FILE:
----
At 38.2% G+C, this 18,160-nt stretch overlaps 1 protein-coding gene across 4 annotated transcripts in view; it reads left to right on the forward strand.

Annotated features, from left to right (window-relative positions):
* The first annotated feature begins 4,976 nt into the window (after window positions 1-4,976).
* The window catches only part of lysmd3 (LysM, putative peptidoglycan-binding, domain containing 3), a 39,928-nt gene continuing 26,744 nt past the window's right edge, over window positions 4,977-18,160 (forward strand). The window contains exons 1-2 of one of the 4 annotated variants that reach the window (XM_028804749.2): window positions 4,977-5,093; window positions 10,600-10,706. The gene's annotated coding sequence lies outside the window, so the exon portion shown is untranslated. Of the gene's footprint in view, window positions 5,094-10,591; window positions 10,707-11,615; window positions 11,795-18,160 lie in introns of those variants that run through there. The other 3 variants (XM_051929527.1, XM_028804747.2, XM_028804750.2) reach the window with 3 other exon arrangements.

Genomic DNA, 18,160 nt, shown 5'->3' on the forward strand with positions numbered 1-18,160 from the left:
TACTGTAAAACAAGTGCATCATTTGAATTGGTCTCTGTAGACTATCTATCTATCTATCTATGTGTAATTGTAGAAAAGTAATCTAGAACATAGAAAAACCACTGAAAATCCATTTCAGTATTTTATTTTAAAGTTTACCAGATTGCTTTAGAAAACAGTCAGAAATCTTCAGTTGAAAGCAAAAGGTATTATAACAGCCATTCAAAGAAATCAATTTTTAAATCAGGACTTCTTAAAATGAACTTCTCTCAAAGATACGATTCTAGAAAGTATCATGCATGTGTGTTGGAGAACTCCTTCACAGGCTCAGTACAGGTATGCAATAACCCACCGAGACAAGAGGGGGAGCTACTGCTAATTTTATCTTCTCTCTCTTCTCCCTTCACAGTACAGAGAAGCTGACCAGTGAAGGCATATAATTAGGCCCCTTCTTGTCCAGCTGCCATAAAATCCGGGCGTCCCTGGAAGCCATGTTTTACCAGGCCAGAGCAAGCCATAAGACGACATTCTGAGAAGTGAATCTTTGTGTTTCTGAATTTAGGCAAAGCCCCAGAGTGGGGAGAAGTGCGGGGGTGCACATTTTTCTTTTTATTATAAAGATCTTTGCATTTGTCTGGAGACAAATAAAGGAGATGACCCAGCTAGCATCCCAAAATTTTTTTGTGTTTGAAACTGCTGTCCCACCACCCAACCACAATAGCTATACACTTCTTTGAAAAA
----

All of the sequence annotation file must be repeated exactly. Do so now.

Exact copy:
At 38.2% G+C, this 18,160-nt stretch overlaps 1 protein-coding gene across 4 annotated transcripts in view; it reads left to right on the forward strand.

Annotated features, from left to right (window-relative positions):
* The first annotated feature begins 4,976 nt into the window (after window positions 1-4,976).
* The window catches only part of lysmd3 (LysM, putative peptidoglycan-binding, domain containing 3), a 39,928-nt gene continuing 26,744 nt past the window's right edge, over window positions 4,977-18,160 (forward strand). The window contains exons 1-2 of one of the 4 annotated variants that reach the window (XM_028804749.2): window positions 4,977-5,093; window positions 10,600-10,706. The gene's annotated coding sequence lies outside the window, so the exon portion shown is untranslated. Of the gene's footprint in view, window positions 5,094-10,591; window positions 10,707-11,615; window positions 11,795-18,160 lie in introns of those variants that run through there. The other 3 variants (XM_051929527.1, XM_028804747.2, XM_028804750.2) reach the window with 3 other exon arrangements.

Genomic DNA, 18,160 nt, shown 5'->3' on the forward strand with positions numbered 1-18,160 from the left:
TACTGTAAAACAAGTGCATCATTTGAATTGGTCTCTGTAGACTATCTATCTATCTATCTATGTGTAATTGTAGAAAAGTAATCTAGAACATAGAAAAACCACTGAAAATCCATTTCAGTATTTTATTTTAAAGTTTACCAGATTGCTTTAGAAAACAGTCAGAAATCTTCAGTTGAAAGCAAAAGGTATTATAACAGCCATTCAAAGAAATCAATTTTTAAATCAGGACTTCTTAAAATGAACTTCTCTCAAAGATACGATTCTAGAAAGTATCATGCATGTGTGTTGGAGAACTCCTTCACAGGCTCAGTACAGGTATGCAATAACCCACCGAGACAAGAGGGGGAGCTACTGCTAATTTTATCTTCTCTCTCTTCTCCCTTCACAGTACAGAGAAGCTGACCAGTGAAGGCATATAATTAGGCCCCTTCTTGTCCAGCTGCCATAAAATCCGGGCGTCCCTGGAAGCCATGTTTTACCAGGCCAGAGCAAGCCATAAGACGACATTCTGAGAAGTGAATCTTTGTGTTTCTGAATTTAGGCAAAGCCCCAGAGTGGGGAGAAGTGCGGGGGTGCACATTTTTCTTTTTATTATAAAGATCTTTGCATTTGTCTGGAGACAAATAAAGGAGATGACCCAGCTAGCATCCCAAAATTTTTTTGTGTTTGAAACTGCTGTCCCACCACCCAACCACAATAGCTATACACTTCTTTGAAAAA